I wish I had Rossitza Todorova as a math teacher. Listening to her talk about the “inexhaustible” qualities of geometry reveals a poetry about lines and angles that my public school education never even hinted at. “Geometry is a metaphor for the manmade,” Todorova said. “When I think of nature, it’s as a circle. Nature creates circular systems, while man is always making straight lines – roadways, infrastructures. Geometry enhances our ability to control our place, our environment.”
Todorova has a pool shark’s eye for angles. It’s how she’s able to describe a diamond as “three perfect squares that have been folded in half” or break down books as a series of “repeating squares.” Her appreciation and mastery of geometric form is on full display in her latest show at eye lounge, Distance Is Measured in Time.
Born in Bulgaria, Todorova has been a prolific and active artist in the Phoenix arts scene. She’s worked as a fundraiser and done art administrative work for both the ASU Art Museum and Phoenix Art Museum. It’s her job to create connections, to draw lines between groups and individuals to keep the art world growing. No wonder she’s so good at artistic geometry.
In person, Todorova’s work looks like industrial origami: smooth metal and alloys folded immaculately into shapes that look like they are in a state of becoming something else. Todorova talks about lines as a form of compressed time (a road isn’t just a road, it’s also a physical embodiment of the amount of time it takes you to get from your home to the gallery or supermarket). Looking at her sharp-angled structures, you get a sense that every three-dimensional fold represents some kind of journey or effort in the artist’s life.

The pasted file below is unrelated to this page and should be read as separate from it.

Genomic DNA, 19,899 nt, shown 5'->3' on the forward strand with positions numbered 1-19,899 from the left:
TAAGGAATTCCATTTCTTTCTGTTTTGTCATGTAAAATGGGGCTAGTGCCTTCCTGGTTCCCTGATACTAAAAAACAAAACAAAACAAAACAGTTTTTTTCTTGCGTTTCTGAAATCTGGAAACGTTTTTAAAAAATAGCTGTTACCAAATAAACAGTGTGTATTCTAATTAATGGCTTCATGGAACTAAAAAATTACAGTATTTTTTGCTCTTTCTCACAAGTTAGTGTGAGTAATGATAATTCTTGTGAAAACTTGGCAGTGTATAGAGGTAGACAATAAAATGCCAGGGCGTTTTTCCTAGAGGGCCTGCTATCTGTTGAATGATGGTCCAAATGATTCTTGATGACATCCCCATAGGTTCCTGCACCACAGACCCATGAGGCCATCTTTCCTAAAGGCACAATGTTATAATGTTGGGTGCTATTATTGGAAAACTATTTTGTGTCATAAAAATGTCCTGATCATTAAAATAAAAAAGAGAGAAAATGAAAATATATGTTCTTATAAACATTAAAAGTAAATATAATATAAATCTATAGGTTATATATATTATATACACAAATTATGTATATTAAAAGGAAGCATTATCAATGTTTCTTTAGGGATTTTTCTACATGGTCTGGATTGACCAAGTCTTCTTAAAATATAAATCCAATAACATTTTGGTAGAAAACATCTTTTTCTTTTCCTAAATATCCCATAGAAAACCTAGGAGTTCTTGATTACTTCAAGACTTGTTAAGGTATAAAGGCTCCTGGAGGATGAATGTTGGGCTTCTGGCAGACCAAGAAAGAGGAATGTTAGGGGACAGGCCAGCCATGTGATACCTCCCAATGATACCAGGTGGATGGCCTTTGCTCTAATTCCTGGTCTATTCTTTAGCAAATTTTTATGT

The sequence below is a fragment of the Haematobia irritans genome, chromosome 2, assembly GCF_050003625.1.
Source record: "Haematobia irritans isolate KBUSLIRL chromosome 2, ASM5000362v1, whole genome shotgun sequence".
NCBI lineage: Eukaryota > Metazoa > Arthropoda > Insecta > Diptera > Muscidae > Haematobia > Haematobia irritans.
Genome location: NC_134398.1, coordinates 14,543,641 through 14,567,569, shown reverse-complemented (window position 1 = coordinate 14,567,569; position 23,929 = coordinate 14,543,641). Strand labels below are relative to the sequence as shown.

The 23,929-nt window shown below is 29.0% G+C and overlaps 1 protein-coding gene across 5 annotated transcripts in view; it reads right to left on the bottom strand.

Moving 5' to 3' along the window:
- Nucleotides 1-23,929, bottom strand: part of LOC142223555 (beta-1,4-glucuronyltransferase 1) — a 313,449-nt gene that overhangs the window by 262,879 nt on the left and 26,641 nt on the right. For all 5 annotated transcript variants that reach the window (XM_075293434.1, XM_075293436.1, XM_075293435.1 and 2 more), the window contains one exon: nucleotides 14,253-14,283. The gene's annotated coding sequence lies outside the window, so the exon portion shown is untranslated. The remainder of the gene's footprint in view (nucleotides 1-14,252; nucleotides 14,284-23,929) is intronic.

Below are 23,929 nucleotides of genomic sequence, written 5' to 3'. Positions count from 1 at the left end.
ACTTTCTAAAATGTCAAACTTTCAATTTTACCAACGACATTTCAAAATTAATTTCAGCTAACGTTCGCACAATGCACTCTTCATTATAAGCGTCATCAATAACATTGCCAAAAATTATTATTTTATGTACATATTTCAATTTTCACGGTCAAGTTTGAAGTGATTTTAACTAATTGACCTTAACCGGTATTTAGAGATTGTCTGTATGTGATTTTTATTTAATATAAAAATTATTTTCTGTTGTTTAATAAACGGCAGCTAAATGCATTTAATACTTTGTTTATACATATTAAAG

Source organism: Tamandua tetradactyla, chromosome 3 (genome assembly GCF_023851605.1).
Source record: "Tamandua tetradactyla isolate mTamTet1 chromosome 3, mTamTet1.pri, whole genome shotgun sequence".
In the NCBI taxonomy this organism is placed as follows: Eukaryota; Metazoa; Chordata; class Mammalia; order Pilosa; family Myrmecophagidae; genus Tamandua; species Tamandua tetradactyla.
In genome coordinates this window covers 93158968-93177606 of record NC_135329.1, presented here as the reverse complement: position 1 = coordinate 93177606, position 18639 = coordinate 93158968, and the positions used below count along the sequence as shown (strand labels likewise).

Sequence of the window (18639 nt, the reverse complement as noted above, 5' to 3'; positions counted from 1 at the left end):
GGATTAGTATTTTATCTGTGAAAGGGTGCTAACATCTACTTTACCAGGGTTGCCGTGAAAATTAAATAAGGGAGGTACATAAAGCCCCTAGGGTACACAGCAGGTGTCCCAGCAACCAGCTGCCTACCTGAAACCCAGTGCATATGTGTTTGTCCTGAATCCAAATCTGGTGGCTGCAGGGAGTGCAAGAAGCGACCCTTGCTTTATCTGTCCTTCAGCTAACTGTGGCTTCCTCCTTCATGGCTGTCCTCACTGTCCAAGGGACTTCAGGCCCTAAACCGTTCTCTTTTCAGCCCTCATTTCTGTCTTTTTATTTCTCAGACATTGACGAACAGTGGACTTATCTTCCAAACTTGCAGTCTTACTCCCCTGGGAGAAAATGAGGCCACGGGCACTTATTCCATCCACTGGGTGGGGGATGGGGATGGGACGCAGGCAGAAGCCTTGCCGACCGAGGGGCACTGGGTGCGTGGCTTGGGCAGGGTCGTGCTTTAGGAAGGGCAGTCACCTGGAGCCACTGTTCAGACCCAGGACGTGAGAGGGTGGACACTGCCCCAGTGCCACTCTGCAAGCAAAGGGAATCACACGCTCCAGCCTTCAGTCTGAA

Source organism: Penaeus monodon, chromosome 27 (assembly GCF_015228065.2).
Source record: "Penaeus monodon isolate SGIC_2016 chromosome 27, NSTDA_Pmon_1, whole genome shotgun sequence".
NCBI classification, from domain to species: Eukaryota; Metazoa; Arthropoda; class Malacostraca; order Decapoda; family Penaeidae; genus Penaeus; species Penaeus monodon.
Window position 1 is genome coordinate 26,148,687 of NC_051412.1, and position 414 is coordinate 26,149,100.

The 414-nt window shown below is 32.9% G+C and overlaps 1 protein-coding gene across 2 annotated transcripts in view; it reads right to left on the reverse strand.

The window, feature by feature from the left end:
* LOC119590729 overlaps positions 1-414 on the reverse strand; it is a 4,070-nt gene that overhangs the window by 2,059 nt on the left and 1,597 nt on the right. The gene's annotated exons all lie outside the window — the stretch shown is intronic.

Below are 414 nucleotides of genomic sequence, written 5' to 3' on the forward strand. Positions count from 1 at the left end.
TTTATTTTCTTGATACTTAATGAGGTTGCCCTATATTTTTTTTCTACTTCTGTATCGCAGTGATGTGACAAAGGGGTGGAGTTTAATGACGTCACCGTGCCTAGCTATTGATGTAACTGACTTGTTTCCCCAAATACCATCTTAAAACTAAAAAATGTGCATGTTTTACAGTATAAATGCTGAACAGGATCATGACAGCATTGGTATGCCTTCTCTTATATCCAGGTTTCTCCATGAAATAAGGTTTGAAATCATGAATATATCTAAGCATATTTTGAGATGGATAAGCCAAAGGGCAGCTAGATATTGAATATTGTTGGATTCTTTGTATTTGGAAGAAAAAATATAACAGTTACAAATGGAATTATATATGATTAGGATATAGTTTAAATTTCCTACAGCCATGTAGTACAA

Psychedelics might help one to see another side of time in Todorova’s sculptures – time dilation. Her geometric forms look like fractals or half-forming crystals, the kind of shapes that might flicker and fade behind your eyelids while on a particularly strong psilocybin or ayahuasca trip. The shadows they cast across the gallery as the sun sets heighten the feeling that you’re looking at a warping of reality. Everything solid breaking down into the eternal flow of geometry. It feels like time itself has stopped within these four walls.
Distance Is Measured in Time also adds a new wrinkle to the veteran artist’s work – video. “This is the first time I’ve added video to my work,” Todorova said. “I make compositions that have a lot of movement. These video pieces are literally moving, whereas with my drawings, paintings and sculptures, it’s the composition of them that creates the impression that they’re moving.”
Todorova’s exhibition creates the kind of environment you want to linger in. Look at her work long enough and you can feel it start to fold your mind into strange new shapes.
Distance Is Measured in Time
Through January 14